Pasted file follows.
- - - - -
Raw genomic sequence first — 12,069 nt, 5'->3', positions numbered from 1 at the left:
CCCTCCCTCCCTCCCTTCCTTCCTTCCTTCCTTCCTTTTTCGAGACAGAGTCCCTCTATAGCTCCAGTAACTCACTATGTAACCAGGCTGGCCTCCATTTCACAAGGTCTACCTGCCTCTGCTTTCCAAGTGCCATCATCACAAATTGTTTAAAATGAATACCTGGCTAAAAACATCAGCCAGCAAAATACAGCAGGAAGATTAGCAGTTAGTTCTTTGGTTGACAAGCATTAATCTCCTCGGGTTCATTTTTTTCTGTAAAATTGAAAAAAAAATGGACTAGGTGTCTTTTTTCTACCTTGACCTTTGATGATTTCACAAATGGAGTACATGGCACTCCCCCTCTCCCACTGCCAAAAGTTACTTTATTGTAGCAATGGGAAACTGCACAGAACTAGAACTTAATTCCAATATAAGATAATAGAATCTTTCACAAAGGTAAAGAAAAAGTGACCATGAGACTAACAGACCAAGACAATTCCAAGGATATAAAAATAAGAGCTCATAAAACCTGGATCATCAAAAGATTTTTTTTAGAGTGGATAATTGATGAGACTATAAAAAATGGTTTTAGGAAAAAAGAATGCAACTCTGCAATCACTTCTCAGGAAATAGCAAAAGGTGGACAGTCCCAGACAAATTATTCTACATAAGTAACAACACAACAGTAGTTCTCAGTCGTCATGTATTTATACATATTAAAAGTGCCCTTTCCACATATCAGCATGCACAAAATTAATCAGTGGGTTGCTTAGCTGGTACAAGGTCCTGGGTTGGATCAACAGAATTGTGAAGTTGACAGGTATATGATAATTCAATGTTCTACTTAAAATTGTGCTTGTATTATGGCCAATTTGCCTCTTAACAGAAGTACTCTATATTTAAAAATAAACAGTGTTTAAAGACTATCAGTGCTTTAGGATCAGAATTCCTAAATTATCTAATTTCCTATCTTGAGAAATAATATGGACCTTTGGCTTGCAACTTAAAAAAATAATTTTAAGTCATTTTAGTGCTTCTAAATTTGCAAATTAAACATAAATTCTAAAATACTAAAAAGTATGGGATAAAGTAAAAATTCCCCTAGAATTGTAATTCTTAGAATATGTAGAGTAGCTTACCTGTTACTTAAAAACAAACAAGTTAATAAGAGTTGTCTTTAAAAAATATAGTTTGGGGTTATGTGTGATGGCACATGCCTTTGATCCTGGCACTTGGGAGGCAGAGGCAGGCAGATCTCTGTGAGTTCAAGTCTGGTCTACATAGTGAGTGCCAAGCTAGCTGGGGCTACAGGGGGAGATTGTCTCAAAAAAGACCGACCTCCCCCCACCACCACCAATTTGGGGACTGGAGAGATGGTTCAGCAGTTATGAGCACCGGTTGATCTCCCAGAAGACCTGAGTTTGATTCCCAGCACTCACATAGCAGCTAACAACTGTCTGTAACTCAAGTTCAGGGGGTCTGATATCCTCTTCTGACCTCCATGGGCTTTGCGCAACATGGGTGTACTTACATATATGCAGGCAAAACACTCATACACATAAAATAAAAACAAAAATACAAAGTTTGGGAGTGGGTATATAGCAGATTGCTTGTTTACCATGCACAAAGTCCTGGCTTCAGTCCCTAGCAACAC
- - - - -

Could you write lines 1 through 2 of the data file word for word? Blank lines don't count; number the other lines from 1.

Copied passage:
Raw genomic sequence first — 12,069 nt, 5'->3', positions numbered from 1 at the left:
CCCTCCCTCCCTCCCTTCCTTCCTTCCTTCCTTCCTTTTTCGAGACAGAGTCCCTCTATAGCTCCAGTAACTCACTATGTAACCAGGCTGGCCTCCATTTCACAAGGTCTACCTGCCTCTGCTTTCCAAGTGCCATCATCACAAATTGTTTAAAATGAATACCTGGCTAAAAACATCAGCCAGCAAAATACAGCAGGAAGATTAGCAGTTAGTTCTTTGGTTGACAAGCATTAATCTCCTCGGGTTCATTTTTTTCTGTAAAATTGAAAAAAAAATGGACTAGGTGTCTTTTTTCTACCTTGACCTTTGATGATTTCACAAATGGAGTACATGGCACTCCCCCTCTCCCACTGCCAAAAGTTACTTTATTGTAGCAATGGGAAACTGCACAGAACTAGAACTTAATTCCAATATAAGATAATAGAATCTTTCACAAAGGTAAAGAAAAAGTGACCATGAGACTAACAGACCAAGACAATTCCAAGGATATAAAAATAAGAGCTCATAAAACCTGGATCATCAAAAGATTTTTTTTAGAGTGGATAATTGATGAGACTATAAAAAATGGTTTTAGGAAAAAAGAATGCAACTCTGCAATCACTTCTCAGGAAATAGCAAAAGGTGGACAGTCCCAGACAAATTATTCTACATAAGTAACAACACAACAGTAGTTCTCAGTCGTCATGTATTTATACATATTAAAAGTGCCCTTTCCACATATCAGCATGCACAAAATTAATCAGTGGGTTGCTTAGCTGGTACAAGGTCCTGGGTTGGATCAACAGAATTGTGAAGTTGACAGGTATATGATAATTCAATGTTCTACTTAAAATTGTGCTTGTATTATGGCCAATTTGCCTCTTAACAGAAGTACTCTATATTTAAAAATAAACAGTGTTTAAAGACTATCAGTGCTTTAGGATCAGAATTCCTAAATTATCTAATTTCCTATCTTGAGAAATAATATGGACCTTTGGCTTGCAACTTAAAAAAATAATTTTAAGTCATTTTAGTGCTTCTAAATTTGCAAATTAAACATAAATTCTAAAATACTAAAAAGTATGGGATAAAGTAAAAATTCCCCTAGAATTGTAATTCTTAGAATATGTAGAGTAGCTTACCTGTTACTTAAAAACAAACAAGTTAATAAGAGTTGTCTTTAAAAAATATAGTTTGGGGTTATGTGTGATGGCACATGCCTTTGATCCTGGCACTTGGGAGGCAGAGGCAGGCAGATCTCTGTGAGTTCAAGTCTGGTCTACATAGTGAGTGCCAAGCTAGCTGGGGCTACAGGGGGAGATTGTCTCAAAAAAGACCGACCTCCCCCCACCACCACCAATTTGGGGACTGGAGAGATGGTTCAGCAGTTATGAGCACCGGTTGATCTCCCAGAAGACCTGAGTTTGATTCCCAGCACTCACATAGCAGCTAACAACTGTCTGTAACTCAAGTTCAGGGGGTCTGATATCCTCTTCTGACCTCCATGGGCTTTGCGCAACATGGGTGTACTTACATATATGCAGGCAAAACACTCATACACATAAAATAAAAACAAAAATACAAAGTTTGGGAGTGGGTATATAGCAGATTGCTTGTTTACCATGCACAAAGTCCTGGCTTCAGTCCCTAGCAACAC